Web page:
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It's probably a clock that was put together from old parts. Looks like the dial chapter ring, the frame, and the engraving outside the chapter ring are possibly old. The dial center may be old, if so would be early 18th c. style engraving (flowing floral pattern, opposed to "tulip" engraving which would be more in style with 17th c. engraving). The movement, hands, don't appear old, may date to the 20th century. The bell straps and bell, I don't know but I would think they're 20th c. as well. The frets, are not the same color brass as the dial chapter ring, but look like decent quality. The question is, does it have a German movement, or a fusee? A fusee would command a higher price. Looks like it has a fast-slow regulation at the top of the dial center, so probably an a platform movement, such as Sestrel or similar. Date- probably pre WWII? Well, that's what I say based on the photo.
 

novicetimekeeper

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Jul 26, 2015
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I have a question, what is the difference between verge and balance escapement? they look much the same to me. I'm assuming that the oscillation comes from the impulse driving the wheel first one way then the other whereas on a verge with a pendulum or a hairspring you have an inbuilt oscillator so you only need to apply the impulse in one direction.

Contintental clocks used verge and foliot but according to what I've read English clocks were balance escapement and later verge and pendulum.
 

gmorse

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Hi Nick,

....I'm assuming that the oscillation comes from the impulse driving the wheel first one way then the other whereas on a verge with a pendulum or a hairspring you have an inbuilt oscillator so you only need to apply the impulse in one direction....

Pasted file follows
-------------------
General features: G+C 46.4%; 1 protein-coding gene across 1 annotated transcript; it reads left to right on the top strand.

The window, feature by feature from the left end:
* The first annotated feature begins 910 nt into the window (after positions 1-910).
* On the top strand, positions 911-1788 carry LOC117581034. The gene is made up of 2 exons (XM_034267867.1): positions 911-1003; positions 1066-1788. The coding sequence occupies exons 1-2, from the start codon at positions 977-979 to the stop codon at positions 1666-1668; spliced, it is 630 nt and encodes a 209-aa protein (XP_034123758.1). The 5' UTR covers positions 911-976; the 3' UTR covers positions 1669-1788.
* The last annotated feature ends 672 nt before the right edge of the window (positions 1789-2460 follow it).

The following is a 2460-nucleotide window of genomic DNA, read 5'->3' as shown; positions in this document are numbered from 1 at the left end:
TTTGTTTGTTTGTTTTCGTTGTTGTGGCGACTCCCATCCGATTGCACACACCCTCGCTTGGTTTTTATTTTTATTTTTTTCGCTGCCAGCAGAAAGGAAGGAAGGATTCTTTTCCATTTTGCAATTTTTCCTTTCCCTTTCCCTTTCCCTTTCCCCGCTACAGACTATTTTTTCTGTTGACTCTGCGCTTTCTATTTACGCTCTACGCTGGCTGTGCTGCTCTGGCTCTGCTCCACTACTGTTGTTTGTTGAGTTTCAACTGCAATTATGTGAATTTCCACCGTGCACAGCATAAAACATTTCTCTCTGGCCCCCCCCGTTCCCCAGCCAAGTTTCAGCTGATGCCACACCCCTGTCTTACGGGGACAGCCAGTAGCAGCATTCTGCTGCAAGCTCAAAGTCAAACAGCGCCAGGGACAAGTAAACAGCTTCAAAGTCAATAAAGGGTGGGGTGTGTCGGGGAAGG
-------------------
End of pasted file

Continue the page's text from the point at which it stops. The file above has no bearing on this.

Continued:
A verge receives an impulse from the escape wheel on each flag, so it is impulsed in both directions, even though the escape is always running the same way.

Regards,

Graham
 

novicetimekeeper

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I did start another thread for this to stop hijacking the thread but I'll reply here.

If the balance escapement has no pendulum and no spring what makes the wheel reverse direction? Google is failing me, probably because I'm not phrasing the question properly. Any mention of balance and escapement produces things that are far too modern.
 

novicetimekeeper

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I've been sat here working through various books and I think I have it. My inexperienced has led to me confusing which wheel does which.

The balance wheel is reminiscent of an citroen single spoke steering wheel, according to Brian Loomes in complete British clocks, "The wheel is made to rotate alternately to the left and to the right as impulses from the teeth of the escape wheel push against the projecting pallets on the balance wheel arbor" .
 

gmorse

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Hi Nick,

What stops it is the other flag hitting the tooth on the other side of the escape wheel, at which point the momentum of the balance wheel causes the train to reverse slightly, hence the expression "recoil escapement". What is confusing is that some older texts refer to the escape, (or crown if you will), as the "balance" wheel.

Regards,

Graham